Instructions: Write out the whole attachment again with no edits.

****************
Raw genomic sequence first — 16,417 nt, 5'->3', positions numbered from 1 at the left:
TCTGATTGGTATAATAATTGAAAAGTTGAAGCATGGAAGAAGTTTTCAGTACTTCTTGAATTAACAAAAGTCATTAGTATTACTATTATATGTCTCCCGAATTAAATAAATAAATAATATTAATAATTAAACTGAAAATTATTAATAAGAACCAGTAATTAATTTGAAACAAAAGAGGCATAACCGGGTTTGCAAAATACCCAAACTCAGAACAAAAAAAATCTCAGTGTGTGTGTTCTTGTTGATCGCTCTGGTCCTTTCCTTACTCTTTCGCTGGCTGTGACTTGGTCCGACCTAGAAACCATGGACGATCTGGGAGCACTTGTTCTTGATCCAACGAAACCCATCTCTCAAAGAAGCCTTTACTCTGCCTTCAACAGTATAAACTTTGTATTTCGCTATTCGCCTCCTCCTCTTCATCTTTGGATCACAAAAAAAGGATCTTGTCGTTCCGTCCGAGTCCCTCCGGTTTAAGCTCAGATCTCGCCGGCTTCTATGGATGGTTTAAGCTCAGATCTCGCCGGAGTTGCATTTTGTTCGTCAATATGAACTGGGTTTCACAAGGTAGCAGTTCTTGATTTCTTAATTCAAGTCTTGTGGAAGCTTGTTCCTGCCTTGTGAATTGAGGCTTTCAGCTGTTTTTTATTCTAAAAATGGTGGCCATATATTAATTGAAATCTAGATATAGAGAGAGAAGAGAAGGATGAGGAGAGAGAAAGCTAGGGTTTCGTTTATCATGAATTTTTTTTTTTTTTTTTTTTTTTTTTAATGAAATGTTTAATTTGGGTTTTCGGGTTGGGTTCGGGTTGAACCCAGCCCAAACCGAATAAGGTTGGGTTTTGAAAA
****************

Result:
Raw genomic sequence first — 16,417 nt, 5'->3', positions numbered from 1 at the left:
TCTGATTGGTATAATAATTGAAAAGTTGAAGCATGGAAGAAGTTTTCAGTACTTCTTGAATTAACAAAAGTCATTAGTATTACTATTATATGTCTCCCGAATTAAATAAATAAATAATATTAATAATTAAACTGAAAATTATTAATAAGAACCAGTAATTAATTTGAAACAAAAGAGGCATAACCGGGTTTGCAAAATACCCAAACTCAGAACAAAAAAAATCTCAGTGTGTGTGTTCTTGTTGATCGCTCTGGTCCTTTCCTTACTCTTTCGCTGGCTGTGACTTGGTCCGACCTAGAAACCATGGACGATCTGGGAGCACTTGTTCTTGATCCAACGAAACCCATCTCTCAAAGAAGCCTTTACTCTGCCTTCAACAGTATAAACTTTGTATTTCGCTATTCGCCTCCTCCTCTTCATCTTTGGATCACAAAAAAAGGATCTTGTCGTTCCGTCCGAGTCCCTCCGGTTTAAGCTCAGATCTCGCCGGCTTCTATGGATGGTTTAAGCTCAGATCTCGCCGGAGTTGCATTTTGTTCGTCAATATGAACTGGGTTTCACAAGGTAGCAGTTCTTGATTTCTTAATTCAAGTCTTGTGGAAGCTTGTTCCTGCCTTGTGAATTGAGGCTTTCAGCTGTTTTTTATTCTAAAAATGGTGGCCATATATTAATTGAAATCTAGATATAGAGAGAGAAGAGAAGGATGAGGAGAGAGAAAGCTAGGGTTTCGTTTATCATGAATTTTTTTTTTTTTTTTTTTTTTTTTTAATGAAATGTTTAATTTGGGTTTTCGGGTTGGGTTCGGGTTGAACCCAGCCCAAACCGAATAAGGTTGGGTTTTGAAAA